Lessons for being better co-parents – and there’s an app for that

By Tonya Graser Smith

It’s back-to-school season, a time for children and parents to be at the top of their game. And hence the inspiration for this article: how to be a better co-parent – during the school year, but also all year long.

It comes down to communication and organization. These are things you and your children’s other parent might not have excelled at while married but must figure out as co-parents. And, fortunately, there’s an app for that.

My colleagues and I often recommend OurFamilyWizard, and Parents magazine has this to say about it: “A divorced couple created the OurFamilyWizard platform to help keep communication between co-parents as harmonious as possible. Each parent has their own account, and can then add as many third-party, child, and professional accounts as they require at no extra cost, for example for grandparents, mediators and therapists. The optional extra ToneMeter works a little like a spellchecker, picking up on negative tones in a message and giving you an alternative that’s less likely to start an argument. It also logs communication, giving you easy access to accurate records for use in court proceedings.”

There are several co-parenting apps, and some will track money spent on items like school supplies or music lessons that divorced or separated parents might agree to split. (You can read Parents’ review of eight co-parenting apps.)

But you don’t need an app. There are other tools. For example, for scheduling, you could use a Google calendar, inviting your spouse and anyone else – like grandparents or an after-school caregiver – who is regularly involved with your children to view and contribute to it.

For keeping up with shared expenses, you could simply share a Google spreadsheet with your children’s other parent.

No matter what system you use, success will depend on being consistent as well as a few other things. Here are some things you as co-parents should keep in mind and do.

  1. Figure out upfront who is doing what. Who will update the family calendar with school events? Who will make the children’s doctors’ appointments and put them on the calendar? Will one parent be the soccer parent while the other is the dance mom (or dad)? This means keeping up with practices, emailing the coaches and teaches when needed and populating the shared calendar with games and recitals.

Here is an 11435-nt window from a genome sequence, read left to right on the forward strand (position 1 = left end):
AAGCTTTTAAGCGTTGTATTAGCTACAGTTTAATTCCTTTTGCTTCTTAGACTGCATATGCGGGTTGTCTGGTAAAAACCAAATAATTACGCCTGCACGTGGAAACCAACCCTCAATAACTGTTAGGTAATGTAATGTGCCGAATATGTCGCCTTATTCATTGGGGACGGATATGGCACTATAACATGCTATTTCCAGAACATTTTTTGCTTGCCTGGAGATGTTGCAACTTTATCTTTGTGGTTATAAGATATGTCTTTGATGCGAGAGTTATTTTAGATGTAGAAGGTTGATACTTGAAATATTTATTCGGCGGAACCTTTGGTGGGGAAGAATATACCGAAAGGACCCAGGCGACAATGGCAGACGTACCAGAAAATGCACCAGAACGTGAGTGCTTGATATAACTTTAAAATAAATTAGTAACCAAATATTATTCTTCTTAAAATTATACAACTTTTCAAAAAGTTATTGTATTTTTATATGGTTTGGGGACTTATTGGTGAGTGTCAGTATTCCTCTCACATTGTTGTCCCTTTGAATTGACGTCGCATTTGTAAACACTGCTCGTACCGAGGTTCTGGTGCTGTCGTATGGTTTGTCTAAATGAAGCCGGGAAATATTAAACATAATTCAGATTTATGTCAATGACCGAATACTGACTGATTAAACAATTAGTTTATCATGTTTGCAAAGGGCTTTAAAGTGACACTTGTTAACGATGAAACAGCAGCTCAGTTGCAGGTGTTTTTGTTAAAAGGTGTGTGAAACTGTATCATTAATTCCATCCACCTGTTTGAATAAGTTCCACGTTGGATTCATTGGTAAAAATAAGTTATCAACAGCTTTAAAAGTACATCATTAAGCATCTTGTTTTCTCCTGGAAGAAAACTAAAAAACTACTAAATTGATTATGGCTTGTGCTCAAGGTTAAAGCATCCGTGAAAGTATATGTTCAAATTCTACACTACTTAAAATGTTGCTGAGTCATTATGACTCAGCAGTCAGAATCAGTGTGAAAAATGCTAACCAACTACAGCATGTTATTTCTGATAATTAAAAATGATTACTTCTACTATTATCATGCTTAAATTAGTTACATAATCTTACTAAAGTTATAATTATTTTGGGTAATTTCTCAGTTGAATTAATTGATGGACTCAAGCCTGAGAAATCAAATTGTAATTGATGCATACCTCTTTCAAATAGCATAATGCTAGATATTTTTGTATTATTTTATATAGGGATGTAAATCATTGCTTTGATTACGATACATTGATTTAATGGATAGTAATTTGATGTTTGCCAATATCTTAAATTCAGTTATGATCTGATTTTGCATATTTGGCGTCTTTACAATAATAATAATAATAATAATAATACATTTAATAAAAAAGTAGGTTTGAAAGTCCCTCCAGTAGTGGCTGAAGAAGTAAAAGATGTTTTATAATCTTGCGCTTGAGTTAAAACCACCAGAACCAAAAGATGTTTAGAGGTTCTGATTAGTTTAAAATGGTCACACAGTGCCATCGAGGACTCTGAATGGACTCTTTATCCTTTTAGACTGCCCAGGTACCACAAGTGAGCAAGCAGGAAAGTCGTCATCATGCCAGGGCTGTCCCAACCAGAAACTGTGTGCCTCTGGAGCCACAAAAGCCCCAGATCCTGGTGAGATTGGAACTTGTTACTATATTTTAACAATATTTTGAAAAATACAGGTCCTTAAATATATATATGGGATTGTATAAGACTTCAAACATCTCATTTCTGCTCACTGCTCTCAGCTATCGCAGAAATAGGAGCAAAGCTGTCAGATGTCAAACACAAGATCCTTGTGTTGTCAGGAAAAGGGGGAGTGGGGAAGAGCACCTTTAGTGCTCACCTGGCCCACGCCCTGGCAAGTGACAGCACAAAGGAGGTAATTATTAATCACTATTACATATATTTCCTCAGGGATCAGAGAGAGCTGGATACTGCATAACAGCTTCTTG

2. Make sure you and your co-parent have your own accounts and logins for the really important stuff – like academic portals and patient portals. You don’t want to be the only one keeping an eye on how your child is doing in school or the only one able to email the pediatrician.
  3. Keep your tone even and neutral. If you aren’t using OurFamilyWizard’s ToneMeter, you are going to have to monitor your tone for yourself and use some self-restraint. Keep correspondence straight-forward, on topic and actionable. Have you RSVPed for Saturday’s birthday party for our son’s friend, or should I? FYI, the dance recital date has changed, and I wanted to make sure you saw that. If you are tempted to dash off something snarky, allow some cooling off time.
  4. Let some things go. When it comes to co-parenting this is always a good idea. Don’t nickel and dime your ex on school supplies. Expect the best from them. Perhaps they will buy the next birthday party gift. And if they don’t, ask yourself if getting into it is worth getting into it. If you buy clothes for your kids and they end up migrating to your ex’s house, don’t worry about it. They are for your children, who divide their time between two homes. No big deal.

What is a big deal is being the best co-parents you can. It’s about the kids, not you or your ex.